BAGHDAD, Aug. 19 (Xinhua) -- Iraq's prominent Shiite cleric Moqtada al-Sadr, outgoing Prime Minister Haider al-Abadi and two other parliamentary blocs formed a core of the largest alliance on Sunday ahead of the new parliament session.
The parliamentary blocs of Sadr-backed Sairoon, Abadi's Nasr, Hikma led by Shiite cleric Ammar al-Hakim and Wataniyah, led by Shiite secular Ayad Allawi, in addition to smaller Sunni parliamentary blocs, held a meeting in Baghdad to discuss forming the largest alliance that would form a government for the next four years, a joint statement by the blocs said.
"We agreed today to form a core for an alliance seeking to form a parliamentary alliance that can form the government. We have decided at this meeting to open up to our other partners to contribute together in the formation of this (largest) alliance," the statement said.
Earlier in the day, Abadi called in a televised speech on President Fuad Masoum to invite the new parliament to hold its first session as soon as possible, and called on the political blocs to accelerate their negotiations to agree on the program of the next government.
Abadi's speech came hours after the Federal Supreme Court ratified the final results of May 12 parliamentary elections, marking the first step toward forming the new Iraqi government.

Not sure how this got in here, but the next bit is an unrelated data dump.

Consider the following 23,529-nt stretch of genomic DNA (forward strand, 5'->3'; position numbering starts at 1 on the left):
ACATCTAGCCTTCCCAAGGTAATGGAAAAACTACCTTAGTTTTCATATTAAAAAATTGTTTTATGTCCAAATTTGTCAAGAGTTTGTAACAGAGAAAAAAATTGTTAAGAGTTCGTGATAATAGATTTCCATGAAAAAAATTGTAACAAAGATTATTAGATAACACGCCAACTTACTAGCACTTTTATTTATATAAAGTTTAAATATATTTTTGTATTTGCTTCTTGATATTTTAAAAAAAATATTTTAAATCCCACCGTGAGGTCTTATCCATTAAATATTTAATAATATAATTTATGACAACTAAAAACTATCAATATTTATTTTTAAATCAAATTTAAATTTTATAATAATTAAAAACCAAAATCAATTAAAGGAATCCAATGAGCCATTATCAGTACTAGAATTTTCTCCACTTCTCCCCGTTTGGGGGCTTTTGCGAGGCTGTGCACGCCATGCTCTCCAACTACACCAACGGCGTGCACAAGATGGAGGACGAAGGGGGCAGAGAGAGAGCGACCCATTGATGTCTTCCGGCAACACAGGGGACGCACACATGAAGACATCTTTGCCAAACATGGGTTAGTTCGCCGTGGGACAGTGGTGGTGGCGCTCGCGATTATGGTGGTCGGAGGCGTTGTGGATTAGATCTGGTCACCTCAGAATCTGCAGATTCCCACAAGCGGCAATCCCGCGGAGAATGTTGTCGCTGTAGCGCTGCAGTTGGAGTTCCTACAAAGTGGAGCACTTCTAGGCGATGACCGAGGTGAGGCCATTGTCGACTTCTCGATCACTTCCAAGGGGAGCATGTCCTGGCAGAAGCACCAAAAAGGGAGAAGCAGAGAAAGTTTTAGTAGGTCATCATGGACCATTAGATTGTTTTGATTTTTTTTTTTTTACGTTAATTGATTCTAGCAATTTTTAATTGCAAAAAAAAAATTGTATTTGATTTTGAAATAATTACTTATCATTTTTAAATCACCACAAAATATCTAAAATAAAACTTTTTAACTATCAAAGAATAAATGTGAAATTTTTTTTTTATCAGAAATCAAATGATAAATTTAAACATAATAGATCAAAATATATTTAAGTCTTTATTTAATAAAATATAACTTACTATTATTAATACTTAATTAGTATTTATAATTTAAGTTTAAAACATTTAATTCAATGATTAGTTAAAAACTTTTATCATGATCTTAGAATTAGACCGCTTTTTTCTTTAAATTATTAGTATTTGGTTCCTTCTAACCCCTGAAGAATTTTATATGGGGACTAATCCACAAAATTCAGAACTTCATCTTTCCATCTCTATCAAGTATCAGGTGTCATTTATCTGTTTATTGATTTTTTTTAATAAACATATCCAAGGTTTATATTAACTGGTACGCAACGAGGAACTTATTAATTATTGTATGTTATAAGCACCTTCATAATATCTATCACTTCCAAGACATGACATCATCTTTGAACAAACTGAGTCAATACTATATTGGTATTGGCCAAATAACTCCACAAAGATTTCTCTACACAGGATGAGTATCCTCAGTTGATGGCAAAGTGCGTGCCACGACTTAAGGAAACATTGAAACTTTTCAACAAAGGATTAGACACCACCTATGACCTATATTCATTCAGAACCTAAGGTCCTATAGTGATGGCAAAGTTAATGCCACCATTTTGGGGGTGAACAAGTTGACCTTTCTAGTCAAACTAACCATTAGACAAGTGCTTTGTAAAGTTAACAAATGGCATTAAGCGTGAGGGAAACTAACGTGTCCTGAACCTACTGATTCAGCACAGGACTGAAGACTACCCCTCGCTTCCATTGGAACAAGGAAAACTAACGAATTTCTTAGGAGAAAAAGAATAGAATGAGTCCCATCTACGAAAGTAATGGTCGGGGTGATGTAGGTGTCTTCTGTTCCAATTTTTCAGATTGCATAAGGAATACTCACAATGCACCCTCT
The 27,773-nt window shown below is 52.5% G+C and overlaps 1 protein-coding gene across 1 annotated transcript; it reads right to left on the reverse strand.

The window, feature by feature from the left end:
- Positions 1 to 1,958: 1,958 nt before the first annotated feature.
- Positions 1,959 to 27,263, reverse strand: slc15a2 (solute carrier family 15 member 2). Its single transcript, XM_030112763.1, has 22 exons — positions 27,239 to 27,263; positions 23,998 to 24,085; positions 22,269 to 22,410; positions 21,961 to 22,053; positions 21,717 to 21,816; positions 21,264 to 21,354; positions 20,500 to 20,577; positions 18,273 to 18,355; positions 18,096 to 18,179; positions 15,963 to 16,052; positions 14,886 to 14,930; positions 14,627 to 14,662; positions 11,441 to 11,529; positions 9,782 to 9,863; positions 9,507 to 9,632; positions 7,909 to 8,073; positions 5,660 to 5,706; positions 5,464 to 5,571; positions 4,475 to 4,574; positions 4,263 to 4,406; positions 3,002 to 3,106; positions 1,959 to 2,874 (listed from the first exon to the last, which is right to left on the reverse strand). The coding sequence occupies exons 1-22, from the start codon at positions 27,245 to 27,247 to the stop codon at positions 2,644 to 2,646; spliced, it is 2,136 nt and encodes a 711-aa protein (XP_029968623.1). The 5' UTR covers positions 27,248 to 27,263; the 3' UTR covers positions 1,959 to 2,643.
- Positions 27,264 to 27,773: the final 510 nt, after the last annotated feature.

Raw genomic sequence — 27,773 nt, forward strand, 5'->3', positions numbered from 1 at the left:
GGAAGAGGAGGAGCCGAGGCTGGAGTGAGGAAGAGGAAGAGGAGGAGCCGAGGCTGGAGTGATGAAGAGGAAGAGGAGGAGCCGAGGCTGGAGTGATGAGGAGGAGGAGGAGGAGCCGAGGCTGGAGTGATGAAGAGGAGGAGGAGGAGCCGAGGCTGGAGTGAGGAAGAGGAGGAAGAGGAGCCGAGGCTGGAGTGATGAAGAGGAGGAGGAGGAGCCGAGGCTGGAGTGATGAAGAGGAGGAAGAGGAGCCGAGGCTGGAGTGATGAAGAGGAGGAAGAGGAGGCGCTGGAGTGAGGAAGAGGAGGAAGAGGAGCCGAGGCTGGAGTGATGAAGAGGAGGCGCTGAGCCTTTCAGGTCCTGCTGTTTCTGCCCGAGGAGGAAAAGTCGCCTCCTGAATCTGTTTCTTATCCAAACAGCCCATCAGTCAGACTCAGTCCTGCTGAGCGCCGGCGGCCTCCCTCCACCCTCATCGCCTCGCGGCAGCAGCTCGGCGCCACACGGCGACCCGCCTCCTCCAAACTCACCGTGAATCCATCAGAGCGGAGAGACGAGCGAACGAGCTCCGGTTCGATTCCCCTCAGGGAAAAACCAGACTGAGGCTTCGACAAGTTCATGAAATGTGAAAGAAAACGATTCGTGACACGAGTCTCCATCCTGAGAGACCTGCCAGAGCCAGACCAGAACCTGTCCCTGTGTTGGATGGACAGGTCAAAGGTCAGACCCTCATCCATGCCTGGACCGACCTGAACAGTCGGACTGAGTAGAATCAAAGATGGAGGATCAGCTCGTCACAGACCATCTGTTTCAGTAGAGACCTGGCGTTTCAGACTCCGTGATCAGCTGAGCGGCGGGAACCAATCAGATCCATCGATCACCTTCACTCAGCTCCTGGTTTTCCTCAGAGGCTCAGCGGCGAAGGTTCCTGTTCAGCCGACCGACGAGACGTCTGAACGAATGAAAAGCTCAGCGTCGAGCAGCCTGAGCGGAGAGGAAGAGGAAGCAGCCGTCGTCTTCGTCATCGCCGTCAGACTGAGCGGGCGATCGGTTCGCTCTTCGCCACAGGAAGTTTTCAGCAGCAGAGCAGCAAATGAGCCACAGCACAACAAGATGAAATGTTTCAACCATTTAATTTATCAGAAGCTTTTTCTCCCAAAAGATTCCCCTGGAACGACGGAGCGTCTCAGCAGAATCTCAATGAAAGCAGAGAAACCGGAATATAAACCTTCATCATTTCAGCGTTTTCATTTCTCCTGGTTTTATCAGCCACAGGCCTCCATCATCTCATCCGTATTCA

The approval confirmed the preliminary results of May 12 elections, which showed the Sairoon Coalition backed by Shiite cleric Moqtada al-Sadr was the front-runner and won 54 seats in the upcoming 329-seat parliament.
The ratification will widely open the door for Iraqi politicians to form the next government and would give a push for the tough negotiations by the political blocs to form the largest alliance before the first session of the new parliament.
According to the Iraqi Constitution, the ratification of the results entails outgoing President Masoum to call on the new parliament to hold its first session under the chairmanship of the eldest parliament member within 15 days from the court's ratification.
It will also elect a president of parliament and the president of the republic, who will ask the largest alliance to form a government within 30 days.
On May 12, millions of Iraqis went to 8,959 polling centers across the country to vote for their parliamentary representatives in the first general election since Iraq's historic victory over the Islamic State militant group last December.